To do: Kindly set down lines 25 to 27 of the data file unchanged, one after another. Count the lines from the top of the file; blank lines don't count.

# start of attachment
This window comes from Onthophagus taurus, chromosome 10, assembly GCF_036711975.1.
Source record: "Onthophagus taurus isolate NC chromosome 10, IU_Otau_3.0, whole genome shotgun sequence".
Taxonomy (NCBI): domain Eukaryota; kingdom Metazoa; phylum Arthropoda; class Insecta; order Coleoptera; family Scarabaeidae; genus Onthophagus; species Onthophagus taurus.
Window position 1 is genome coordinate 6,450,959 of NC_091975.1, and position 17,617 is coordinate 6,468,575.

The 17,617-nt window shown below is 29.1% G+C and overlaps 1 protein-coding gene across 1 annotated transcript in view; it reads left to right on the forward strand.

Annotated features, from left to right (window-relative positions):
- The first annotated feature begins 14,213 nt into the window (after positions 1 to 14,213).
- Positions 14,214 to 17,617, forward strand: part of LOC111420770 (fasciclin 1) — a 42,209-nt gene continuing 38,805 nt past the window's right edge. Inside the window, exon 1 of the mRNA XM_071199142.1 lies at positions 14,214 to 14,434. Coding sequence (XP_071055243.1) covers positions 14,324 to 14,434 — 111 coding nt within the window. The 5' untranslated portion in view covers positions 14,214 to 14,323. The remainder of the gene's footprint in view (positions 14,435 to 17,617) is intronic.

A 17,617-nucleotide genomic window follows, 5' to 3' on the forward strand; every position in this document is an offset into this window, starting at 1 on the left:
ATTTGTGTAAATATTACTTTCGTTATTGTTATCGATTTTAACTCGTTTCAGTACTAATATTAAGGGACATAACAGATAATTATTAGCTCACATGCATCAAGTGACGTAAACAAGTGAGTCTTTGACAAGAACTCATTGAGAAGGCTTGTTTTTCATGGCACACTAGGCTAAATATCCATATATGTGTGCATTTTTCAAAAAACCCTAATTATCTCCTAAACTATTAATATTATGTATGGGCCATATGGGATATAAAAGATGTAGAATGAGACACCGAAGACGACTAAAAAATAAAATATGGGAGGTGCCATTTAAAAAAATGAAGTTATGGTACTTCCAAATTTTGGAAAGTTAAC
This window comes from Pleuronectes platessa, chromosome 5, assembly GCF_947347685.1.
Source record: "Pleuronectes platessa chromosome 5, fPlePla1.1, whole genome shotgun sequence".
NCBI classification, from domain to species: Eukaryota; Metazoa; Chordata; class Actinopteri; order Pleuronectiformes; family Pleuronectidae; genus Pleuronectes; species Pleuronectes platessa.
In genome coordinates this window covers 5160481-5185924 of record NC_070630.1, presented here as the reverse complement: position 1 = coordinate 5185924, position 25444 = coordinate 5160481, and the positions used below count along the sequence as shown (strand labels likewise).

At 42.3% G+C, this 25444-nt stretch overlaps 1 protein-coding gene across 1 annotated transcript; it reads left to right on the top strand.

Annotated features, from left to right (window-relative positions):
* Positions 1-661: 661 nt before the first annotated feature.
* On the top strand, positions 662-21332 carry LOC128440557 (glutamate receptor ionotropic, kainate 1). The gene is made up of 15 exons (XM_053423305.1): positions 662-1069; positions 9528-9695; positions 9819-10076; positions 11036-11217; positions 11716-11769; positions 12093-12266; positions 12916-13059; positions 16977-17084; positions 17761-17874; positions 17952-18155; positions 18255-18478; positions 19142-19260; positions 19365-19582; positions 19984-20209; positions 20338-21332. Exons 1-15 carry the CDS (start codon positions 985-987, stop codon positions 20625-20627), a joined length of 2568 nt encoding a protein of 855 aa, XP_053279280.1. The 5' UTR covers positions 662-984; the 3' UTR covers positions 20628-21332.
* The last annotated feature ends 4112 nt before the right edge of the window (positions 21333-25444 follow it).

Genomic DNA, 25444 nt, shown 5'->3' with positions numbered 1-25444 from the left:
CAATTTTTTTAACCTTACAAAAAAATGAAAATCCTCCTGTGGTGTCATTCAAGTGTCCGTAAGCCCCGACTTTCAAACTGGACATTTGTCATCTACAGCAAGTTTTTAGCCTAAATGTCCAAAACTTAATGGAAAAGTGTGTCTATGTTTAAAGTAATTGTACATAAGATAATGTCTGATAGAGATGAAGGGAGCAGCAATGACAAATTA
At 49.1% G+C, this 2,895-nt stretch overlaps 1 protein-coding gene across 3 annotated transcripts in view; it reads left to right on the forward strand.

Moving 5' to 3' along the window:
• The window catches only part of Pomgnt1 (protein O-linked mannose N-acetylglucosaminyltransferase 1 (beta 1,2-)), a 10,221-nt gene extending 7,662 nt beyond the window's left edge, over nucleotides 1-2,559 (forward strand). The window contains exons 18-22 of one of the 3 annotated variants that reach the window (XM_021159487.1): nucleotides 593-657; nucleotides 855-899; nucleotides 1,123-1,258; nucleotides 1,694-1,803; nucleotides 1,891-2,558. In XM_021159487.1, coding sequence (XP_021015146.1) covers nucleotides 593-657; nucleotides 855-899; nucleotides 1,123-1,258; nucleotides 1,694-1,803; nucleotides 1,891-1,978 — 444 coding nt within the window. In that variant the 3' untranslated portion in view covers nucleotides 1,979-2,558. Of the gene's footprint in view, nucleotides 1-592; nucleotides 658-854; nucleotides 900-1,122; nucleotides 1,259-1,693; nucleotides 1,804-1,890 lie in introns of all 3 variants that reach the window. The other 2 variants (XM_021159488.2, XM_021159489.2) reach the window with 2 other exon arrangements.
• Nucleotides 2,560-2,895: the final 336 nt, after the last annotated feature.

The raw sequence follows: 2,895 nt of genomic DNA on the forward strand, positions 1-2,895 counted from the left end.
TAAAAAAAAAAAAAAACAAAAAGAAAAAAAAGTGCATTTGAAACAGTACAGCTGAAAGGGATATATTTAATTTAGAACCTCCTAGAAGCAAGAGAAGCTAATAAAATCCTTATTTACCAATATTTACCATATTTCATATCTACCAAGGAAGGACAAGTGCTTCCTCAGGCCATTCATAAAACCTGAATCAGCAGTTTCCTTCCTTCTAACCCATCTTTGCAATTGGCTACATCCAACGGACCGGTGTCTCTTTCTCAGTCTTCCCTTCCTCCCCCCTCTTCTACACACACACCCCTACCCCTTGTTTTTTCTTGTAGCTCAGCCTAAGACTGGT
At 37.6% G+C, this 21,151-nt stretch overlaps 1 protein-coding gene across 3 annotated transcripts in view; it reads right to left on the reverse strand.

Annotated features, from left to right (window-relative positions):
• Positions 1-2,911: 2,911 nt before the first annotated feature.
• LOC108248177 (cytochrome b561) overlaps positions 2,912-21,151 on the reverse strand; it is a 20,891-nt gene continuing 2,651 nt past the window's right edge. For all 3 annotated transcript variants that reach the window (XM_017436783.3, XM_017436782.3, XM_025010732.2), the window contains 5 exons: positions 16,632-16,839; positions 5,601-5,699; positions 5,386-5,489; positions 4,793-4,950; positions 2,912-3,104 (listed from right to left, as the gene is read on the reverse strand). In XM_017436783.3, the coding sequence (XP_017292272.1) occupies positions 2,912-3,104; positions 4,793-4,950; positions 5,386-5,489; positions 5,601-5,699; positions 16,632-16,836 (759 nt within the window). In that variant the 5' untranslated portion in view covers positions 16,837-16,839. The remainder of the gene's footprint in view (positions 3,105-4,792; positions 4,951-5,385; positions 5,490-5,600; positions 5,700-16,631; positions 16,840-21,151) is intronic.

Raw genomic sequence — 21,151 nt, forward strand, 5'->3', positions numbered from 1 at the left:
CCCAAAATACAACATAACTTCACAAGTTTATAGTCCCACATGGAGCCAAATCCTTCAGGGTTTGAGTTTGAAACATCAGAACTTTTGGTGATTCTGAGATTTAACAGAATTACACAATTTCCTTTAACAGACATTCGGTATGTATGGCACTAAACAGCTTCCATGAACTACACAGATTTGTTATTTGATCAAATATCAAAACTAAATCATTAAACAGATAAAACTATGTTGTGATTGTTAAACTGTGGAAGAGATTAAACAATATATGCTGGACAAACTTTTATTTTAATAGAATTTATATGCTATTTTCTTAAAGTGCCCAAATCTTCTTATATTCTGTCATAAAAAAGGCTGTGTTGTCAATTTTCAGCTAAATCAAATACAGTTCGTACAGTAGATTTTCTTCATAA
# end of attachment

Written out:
• Nucleotides 2,560-2,895: the final 336 nt, after the last annotated feature.

The raw sequence follows: 2,895 nt of genomic DNA on the forward strand, positions 1-2,895 counted from the left end.
TAAAAAAAAAAAAAAACAAAAAGAAAAAAAAGTGCATTTGAAACAGTACAGCTGAAAGGGATATATTTAATTTAGAACCTCCTAGAAGCAAGAGAAGCTAATAAAATCCTTATTTACCAATATTTACCATATTTCATATCTACCAAGGAAGGACAAGTGCTTCCTCAGGCCATTCATAAAACCTGAATCAGCAGTTTCCTTCCTTCTAACCCATCTTTGCAATTGGCTACATCCAACGGACCGGTGTCTCTTTCTCAGTCTTCCCTTCCTCCCCCCTCTTCTACACACACACCCCTACCCCTTGTTTTTTCTTGTAGCTCAGCCTAAGACTGGT